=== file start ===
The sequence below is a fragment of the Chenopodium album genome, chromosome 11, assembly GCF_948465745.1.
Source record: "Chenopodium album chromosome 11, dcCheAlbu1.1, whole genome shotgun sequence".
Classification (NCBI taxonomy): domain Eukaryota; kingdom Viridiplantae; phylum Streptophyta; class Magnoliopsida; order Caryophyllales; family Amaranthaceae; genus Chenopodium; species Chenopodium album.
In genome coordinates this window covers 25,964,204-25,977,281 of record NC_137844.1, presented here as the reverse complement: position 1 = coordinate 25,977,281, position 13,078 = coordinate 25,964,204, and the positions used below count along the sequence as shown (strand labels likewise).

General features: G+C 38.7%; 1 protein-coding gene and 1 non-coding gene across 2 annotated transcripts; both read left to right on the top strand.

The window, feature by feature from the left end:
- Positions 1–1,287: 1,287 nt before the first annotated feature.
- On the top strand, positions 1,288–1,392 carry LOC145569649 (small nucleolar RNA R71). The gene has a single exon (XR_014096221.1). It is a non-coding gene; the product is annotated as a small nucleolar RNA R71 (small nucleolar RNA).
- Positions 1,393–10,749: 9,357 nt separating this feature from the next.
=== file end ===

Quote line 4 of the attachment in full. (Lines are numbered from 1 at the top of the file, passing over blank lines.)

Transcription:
In genome coordinates this window covers 25,964,204-25,977,281 of record NC_137844.1, presented here as the reverse complement: position 1 = coordinate 25,977,281, position 13,078 = coordinate 25,964,204, and the positions used below count along the sequence as shown (strand labels likewise).